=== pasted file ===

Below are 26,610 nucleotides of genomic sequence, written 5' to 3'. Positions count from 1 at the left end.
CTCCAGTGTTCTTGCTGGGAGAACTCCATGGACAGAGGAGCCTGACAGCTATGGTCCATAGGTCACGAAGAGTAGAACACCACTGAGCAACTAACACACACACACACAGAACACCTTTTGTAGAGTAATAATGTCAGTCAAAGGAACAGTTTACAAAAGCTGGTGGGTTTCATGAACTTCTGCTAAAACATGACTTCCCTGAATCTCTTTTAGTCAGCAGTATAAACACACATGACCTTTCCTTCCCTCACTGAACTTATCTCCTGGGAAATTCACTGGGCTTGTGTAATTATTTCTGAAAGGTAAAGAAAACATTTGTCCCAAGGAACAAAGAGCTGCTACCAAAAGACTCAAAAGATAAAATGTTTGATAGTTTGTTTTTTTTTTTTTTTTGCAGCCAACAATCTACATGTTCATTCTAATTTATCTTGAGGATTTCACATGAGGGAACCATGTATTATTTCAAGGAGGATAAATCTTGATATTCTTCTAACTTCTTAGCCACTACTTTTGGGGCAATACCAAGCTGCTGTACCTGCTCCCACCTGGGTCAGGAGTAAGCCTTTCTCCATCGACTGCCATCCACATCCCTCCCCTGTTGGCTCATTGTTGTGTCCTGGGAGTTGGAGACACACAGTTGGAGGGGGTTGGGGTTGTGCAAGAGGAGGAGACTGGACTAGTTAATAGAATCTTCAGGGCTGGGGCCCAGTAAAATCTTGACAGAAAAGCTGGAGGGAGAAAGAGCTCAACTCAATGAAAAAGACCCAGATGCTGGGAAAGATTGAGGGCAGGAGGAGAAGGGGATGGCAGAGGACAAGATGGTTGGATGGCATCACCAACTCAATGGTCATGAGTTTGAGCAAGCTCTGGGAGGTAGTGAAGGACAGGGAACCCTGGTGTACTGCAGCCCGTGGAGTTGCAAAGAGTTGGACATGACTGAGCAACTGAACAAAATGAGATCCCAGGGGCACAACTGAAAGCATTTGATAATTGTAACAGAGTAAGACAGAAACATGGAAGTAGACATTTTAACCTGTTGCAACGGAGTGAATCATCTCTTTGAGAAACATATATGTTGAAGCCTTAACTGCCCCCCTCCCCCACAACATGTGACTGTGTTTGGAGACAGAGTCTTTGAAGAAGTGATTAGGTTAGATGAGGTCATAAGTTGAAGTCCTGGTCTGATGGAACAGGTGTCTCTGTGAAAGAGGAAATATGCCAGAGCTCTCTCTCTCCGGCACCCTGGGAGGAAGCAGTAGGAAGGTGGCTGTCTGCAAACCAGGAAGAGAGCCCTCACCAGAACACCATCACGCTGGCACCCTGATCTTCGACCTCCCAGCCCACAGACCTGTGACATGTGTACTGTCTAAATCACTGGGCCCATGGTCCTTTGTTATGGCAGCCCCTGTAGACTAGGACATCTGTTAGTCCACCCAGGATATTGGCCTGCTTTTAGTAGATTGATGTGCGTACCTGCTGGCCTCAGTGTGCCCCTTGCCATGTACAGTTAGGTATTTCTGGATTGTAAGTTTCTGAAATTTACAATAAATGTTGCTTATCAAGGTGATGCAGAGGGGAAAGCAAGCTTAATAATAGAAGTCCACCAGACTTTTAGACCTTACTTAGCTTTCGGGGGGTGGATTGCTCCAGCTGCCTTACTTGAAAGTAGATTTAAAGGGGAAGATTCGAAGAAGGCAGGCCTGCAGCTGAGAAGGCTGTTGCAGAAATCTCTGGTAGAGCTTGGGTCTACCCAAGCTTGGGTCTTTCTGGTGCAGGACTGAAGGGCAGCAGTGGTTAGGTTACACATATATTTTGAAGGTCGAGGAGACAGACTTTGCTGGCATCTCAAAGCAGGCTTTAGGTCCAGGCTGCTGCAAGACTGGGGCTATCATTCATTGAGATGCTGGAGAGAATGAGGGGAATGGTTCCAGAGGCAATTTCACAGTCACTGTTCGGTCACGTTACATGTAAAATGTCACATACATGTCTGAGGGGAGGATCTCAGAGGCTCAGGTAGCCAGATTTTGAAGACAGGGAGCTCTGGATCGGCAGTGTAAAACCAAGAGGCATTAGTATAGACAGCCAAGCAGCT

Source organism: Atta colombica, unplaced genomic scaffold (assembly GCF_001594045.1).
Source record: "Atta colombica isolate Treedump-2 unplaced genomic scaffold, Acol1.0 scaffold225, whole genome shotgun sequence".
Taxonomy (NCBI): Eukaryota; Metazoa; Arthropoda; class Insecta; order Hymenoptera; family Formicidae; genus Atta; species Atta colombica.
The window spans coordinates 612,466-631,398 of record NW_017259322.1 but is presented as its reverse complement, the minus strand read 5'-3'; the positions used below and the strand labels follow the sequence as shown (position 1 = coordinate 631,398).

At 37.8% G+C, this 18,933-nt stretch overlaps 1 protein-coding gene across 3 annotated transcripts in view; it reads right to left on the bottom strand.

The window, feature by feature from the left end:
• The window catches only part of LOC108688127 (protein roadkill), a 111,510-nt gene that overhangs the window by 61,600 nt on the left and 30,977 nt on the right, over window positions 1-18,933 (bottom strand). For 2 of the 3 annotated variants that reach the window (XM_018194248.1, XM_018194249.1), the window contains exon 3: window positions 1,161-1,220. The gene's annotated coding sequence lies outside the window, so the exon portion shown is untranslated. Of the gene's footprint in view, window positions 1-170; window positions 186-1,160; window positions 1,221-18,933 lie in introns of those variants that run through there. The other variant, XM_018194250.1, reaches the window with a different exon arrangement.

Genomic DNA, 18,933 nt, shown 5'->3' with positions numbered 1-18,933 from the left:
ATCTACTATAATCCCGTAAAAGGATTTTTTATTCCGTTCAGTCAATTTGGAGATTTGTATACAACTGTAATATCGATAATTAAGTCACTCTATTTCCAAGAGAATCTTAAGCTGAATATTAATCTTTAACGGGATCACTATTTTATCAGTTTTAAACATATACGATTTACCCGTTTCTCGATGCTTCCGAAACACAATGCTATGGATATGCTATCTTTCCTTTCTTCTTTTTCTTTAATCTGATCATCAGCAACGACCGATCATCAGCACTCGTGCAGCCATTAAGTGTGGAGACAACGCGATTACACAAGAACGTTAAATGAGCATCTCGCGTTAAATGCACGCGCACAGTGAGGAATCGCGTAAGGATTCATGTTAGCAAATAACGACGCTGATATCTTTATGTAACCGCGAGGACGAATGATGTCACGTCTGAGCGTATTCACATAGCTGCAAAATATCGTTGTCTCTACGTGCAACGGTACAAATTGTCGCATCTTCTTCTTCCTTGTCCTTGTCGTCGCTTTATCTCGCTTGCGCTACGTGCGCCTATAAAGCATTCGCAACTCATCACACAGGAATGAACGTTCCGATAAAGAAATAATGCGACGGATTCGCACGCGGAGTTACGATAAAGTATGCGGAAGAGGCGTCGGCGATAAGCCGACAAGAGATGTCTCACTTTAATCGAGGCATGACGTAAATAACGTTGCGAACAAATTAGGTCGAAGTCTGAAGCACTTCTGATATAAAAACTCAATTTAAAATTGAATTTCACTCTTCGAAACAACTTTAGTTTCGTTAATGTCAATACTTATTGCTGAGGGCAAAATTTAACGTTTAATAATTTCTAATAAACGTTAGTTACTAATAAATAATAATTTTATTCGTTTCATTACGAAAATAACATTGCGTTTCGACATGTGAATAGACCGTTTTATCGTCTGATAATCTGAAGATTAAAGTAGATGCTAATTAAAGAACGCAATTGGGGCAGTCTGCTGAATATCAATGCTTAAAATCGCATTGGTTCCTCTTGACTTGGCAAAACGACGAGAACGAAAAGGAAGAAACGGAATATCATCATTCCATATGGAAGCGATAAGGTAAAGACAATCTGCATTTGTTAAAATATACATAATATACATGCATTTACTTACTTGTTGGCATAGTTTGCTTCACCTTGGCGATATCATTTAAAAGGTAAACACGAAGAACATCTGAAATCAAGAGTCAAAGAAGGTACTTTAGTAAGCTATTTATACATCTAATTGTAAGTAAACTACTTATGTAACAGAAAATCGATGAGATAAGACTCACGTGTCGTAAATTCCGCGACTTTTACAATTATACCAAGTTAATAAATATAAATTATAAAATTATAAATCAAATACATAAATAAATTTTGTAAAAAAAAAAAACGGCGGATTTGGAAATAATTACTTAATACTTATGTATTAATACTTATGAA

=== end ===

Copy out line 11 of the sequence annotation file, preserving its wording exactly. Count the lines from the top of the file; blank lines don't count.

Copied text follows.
ATCTACTATAATCCCGTAAAAGGATTTTTTATTCCGTTCAGTCAATTTGGAGATTTGTATACAACTGTAATATCGATAATTAAGTCACTCTATTTCCAAGAGAATCTTAAGCTGAATATTAATCTTTAACGGGATCACTATTTTATCAGTTTTAAACATATACGATTTACCCGTTTCTCGATGCTTCCGAAACACAATGCTATGGATATGCTATCTTTCCTTTCTTCTTTTTCTTTAATCTGATCATCAGCAACGACCGATCATCAGCACTCGTGCAGCCATTAAGTGTGGAGACAACGCGATTACACAAGAACGTTAAATGAGCATCTCGCGTTAAATGCACGCGCACAGTGAGGAATCGCGTAAGGATTCATGTTAGCAAATAACGACGCTGATATCTTTATGTAACCGCGAGGACGAATGATGTCACGTCTGAGCGTATTCACATAGCTGCAAAATATCGTTGTCTCTACGTGCAACGGTACAAATTGTCGCATCTTCTTCTTCCTTGTCCTTGTCGTCGCTTTATCTCGCTTGCGCTACGTGCGCCTATAAAGCATTCGCAACTCATCACACAGGAATGAACGTTCCGATAAAGAAATAATGCGACGGATTCGCACGCGGAGTTACGATAAAGTATGCGGAAGAGGCGTCGGCGATAAGCCGACAAGAGATGTCTCACTTTAATCGAGGCATGACGTAAATAACGTTGCGAACAAATTAGGTCGAAGTCTGAAGCACTTCTGATATAAAAACTCAATTTAAAATTGAATTTCACTCTTCGAAACAACTTTAGTTTCGTTAATGTCAATACTTATTGCTGAGGGCAAAATTTAACGTTTAATAATTTCTAATAAACGTTAGTTACTAATAAATAATAATTTTATTCGTTTCATTACGAAAATAACATTGCGTTTCGACATGTGAATAGACCGTTTTATCGTCTGATAATCTGAAGATTAAAGTAGATGCTAATTAAAGAACGCAATTGGGGCAGTCTGCTGAATATCAATGCTTAAAATCGCATTGGTTCCTCTTGACTTGGCAAAACGACGAGAACGAAAAGGAAGAAACGGAATATCATCATTCCATATGGAAGCGATAAGGTAAAGACAATCTGCATTTGTTAAAATATACATAATATACATGCATTTACTTACTTGTTGGCATAGTTTGCTTCACCTTGGCGATATCATTTAAAAGGTAAACACGAAGAACATCTGAAATCAAGAGTCAAAGAAGGTACTTTAGTAAGCTATTTATACATCTAATTGTAAGTAAACTACTTATGTAACAGAAAATCGATGAGATAAGACTCACGTGTCGTAAATTCCGCGACTTTTACAATTATACCAAGTTAATAAATATAAATTATAAAATTATAAATCAAATACATAAATAAATTTTGTAAAAAAAAAAAACGGCGGATTTGGAAATAATTACTTAATACTTATGTATTAATACTTATGAA